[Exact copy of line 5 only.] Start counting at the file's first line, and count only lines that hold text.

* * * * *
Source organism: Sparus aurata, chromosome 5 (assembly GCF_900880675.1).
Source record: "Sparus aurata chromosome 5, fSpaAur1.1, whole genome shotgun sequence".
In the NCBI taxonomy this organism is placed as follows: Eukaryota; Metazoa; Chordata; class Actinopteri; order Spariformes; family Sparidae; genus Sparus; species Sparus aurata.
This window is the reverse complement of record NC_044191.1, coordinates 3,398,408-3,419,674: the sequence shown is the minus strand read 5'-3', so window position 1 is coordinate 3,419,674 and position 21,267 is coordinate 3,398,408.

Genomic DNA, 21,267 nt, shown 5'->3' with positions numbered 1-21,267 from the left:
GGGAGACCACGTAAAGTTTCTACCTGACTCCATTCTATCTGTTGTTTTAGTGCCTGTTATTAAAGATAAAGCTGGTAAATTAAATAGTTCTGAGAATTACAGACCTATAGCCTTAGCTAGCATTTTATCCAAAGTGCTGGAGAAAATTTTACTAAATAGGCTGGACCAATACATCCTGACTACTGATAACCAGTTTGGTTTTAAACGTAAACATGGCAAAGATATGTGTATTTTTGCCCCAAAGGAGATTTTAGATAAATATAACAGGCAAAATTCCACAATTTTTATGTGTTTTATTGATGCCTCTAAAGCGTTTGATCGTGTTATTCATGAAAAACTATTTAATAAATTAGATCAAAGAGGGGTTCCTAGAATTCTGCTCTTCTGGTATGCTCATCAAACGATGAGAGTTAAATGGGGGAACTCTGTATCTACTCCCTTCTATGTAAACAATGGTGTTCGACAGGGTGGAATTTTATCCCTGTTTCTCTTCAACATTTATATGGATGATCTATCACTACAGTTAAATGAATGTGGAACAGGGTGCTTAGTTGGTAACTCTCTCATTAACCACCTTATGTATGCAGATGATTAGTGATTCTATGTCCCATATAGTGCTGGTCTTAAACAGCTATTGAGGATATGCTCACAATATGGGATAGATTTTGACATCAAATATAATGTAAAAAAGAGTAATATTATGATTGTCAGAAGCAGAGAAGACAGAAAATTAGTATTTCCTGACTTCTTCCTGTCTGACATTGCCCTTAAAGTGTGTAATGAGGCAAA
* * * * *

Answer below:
Genomic DNA, 21,267 nt, shown 5'->3' with positions numbered 1-21,267 from the left: